Maine Navigability Report
In Maine, the public has the right to boat, hunt, and fish in navigable waters.1).)) Maine courts have generally construed these rights liberally to include those activities that are “reasonably incidental or related” to “fishing, fowling, and navigation.”2) Navigable waters are subject to public use as a highway for the purposes of commerce and travel.3)
State Test of Navigability
Maine has historically employed various tests to determine whether a particular waterway is “navigable.” As one recent court observed, navigable waters “have been variously defined as those bodies of water which are tidal, or lakes or ponds whose surface area is greater than ten acres, or whose waters are suitable for, or capable of, having property transported upon them.”4)
As a general rule, however, “navigable, or public waters” refer to those waterways that are “susceptible of use as a common passage for the public . . . to carry boats, rafts or other property.”5) Whether or not a waterway is “navigable” in the legal sense is primarily a factual determination, i.e., whether the waterway is “in fact navigable.”6) Moreover, Maine courts have observed that “the terms 'navigable' and 'floatable' [are] practically synonymous.”7). Accordingly, as a general rule, all streams in Maine that are, in their natural condition, “sufficient to float boats, rafts or logs, are deemed public highways and as such are subject to the use of the public.”8)
Maine has long recognized that the public's right to navigate the state's waterways for pleasure is as important as any commercial purpose.9) Accordingly, recreational use is sufficient to demonstrate navigability without the additional requirement of commercial use.
As stated above, the test for navigability is a factual one, and is applied on a case by case basis.10) Maine courts do not appear to have imposed actual use requirements; on the contrary, the language of courts' articulation of the navigability test, that is, whether the waters are “susceptible of,”11) “suitable for, or capable of”12). having property floated upon it, suggests that capability of use for such purposes is sufficient.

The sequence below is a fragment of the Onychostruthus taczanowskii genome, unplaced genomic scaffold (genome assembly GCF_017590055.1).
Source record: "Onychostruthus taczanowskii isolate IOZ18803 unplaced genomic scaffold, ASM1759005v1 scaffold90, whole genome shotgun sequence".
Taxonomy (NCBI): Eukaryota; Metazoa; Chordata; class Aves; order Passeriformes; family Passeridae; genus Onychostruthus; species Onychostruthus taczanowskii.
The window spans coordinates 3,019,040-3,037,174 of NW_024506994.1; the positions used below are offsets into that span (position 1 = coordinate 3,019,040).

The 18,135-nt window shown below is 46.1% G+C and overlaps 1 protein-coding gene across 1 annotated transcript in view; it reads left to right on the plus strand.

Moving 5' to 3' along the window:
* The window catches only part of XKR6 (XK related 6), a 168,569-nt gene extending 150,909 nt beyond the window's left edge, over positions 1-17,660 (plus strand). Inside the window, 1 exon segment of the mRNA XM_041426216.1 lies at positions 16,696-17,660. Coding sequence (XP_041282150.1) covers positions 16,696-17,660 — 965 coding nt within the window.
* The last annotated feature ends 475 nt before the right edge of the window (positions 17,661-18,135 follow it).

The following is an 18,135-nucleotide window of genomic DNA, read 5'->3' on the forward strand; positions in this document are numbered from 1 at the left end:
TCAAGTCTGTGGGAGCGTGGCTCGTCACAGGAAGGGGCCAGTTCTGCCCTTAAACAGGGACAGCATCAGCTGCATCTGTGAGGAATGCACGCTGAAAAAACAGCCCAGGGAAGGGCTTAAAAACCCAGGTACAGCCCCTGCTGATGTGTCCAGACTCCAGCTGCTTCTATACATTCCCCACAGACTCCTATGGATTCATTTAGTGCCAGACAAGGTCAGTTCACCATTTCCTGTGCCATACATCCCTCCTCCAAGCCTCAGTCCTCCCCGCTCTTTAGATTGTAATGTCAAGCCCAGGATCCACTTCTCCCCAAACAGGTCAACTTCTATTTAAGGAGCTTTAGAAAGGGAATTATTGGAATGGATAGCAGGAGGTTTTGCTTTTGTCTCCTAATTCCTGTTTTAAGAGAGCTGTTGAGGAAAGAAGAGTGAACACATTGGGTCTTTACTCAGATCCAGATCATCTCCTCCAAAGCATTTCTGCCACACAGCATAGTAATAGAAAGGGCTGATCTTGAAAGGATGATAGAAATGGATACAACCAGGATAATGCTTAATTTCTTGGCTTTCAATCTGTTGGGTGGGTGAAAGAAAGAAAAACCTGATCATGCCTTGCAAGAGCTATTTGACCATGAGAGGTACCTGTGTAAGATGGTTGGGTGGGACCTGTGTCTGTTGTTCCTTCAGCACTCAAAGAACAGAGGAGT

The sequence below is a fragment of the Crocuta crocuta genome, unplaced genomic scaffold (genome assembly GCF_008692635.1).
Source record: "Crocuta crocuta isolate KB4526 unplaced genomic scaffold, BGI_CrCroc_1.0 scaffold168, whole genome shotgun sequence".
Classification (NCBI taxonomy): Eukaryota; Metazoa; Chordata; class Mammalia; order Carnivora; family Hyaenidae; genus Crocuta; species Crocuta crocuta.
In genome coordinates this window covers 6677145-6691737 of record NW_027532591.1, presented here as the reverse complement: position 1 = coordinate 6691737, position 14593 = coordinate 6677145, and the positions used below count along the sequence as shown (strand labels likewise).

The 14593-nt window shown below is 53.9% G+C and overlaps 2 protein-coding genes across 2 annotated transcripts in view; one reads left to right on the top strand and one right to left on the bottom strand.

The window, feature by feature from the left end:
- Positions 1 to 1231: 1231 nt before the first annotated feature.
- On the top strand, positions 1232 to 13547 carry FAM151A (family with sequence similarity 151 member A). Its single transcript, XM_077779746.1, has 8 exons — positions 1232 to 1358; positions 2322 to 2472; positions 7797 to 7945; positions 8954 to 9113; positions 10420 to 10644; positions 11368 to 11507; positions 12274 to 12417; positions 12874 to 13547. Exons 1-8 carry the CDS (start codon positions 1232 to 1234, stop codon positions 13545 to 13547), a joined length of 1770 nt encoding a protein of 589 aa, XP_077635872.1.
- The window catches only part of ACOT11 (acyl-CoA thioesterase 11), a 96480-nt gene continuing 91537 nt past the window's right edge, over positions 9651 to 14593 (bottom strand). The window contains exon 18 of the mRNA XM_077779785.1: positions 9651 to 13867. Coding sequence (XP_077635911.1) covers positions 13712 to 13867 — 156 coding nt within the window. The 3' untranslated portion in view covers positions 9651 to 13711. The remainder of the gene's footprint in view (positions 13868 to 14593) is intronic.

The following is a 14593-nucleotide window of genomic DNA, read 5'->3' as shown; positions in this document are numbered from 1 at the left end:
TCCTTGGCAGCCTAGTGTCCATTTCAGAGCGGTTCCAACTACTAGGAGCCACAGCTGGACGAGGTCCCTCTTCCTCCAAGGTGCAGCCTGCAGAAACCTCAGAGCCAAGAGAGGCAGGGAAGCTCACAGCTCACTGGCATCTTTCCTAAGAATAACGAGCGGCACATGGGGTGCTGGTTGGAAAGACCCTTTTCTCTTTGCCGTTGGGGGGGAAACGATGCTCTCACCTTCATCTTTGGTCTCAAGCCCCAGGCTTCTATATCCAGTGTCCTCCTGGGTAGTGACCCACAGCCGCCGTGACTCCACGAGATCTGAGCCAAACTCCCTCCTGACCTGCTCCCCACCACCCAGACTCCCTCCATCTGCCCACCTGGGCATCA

While various factors, including the size, natural condition, and historical usage of the waterway, are relevant considerations for the court in determining whether a stream is navigable, ultimately, “all streams in [Maine] of sufficient capacity in their natural condition to float boats, rafts or logs, are deemed public highways and, as such, are subject to the use of the public.”13).
Maine's test for navigability is derived from a multitude of sources, including Massachusetts common law; the Colonial Ordinance of 1641-1647 of the Massachusetts Bay Colony (which included the then “District of Maine”); and current Maine case law.14)
Maine has long recognized the public's use rights in submerged intertidal lands, so long as such activities are reasonably related to fishing, fowling and navigation.15). As a recent court observed, “while a riparian land owner has certain rights which inhere in his ownership of the land adjacent to a body of water, these rights are subject to reasonable regulation by the State in the exercise of its public trust rights.”16). As established by case law, Maine holds in trust, such intertidal land, or the soil between the low and high water marks, and manage[s] these lands for the benefit of the public.17). Often quoted as examples of permissible use of intertidal lands under the state's public trust doctrine are: